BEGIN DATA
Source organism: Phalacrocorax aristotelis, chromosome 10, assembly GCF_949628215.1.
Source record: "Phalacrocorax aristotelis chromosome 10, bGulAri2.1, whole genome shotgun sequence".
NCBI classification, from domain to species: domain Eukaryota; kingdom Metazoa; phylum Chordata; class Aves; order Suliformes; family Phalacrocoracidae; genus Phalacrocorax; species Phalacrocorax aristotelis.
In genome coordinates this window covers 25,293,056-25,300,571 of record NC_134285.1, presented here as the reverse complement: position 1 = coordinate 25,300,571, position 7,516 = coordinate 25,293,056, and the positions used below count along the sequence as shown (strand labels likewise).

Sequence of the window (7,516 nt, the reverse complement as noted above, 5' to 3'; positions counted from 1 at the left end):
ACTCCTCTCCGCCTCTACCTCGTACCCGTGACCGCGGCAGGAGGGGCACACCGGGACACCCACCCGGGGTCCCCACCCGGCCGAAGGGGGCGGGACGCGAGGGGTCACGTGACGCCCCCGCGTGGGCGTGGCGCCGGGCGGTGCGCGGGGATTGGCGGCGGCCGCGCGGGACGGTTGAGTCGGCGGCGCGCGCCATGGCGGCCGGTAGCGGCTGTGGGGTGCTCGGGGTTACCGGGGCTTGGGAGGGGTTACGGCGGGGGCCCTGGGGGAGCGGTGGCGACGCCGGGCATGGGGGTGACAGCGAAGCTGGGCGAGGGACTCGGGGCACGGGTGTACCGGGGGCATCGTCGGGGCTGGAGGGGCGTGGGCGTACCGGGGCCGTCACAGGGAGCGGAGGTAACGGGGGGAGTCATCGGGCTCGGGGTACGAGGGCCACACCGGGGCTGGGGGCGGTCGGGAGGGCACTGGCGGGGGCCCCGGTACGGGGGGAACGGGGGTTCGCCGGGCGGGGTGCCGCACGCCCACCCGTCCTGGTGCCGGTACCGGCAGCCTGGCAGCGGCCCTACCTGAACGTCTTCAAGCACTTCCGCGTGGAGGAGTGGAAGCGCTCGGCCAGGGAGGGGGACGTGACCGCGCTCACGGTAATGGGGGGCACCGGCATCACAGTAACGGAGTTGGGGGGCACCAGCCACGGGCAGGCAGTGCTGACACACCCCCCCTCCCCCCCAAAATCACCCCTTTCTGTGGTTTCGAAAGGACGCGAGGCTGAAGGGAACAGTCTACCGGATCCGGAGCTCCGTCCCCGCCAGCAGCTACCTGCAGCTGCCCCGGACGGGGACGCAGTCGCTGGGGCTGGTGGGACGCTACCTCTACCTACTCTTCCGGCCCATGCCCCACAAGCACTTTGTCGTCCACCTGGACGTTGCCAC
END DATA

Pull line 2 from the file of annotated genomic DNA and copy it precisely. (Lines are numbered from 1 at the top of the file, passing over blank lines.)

Source record: "Phalacrocorax aristotelis chromosome 10, bGulAri2.1, whole genome shotgun sequence".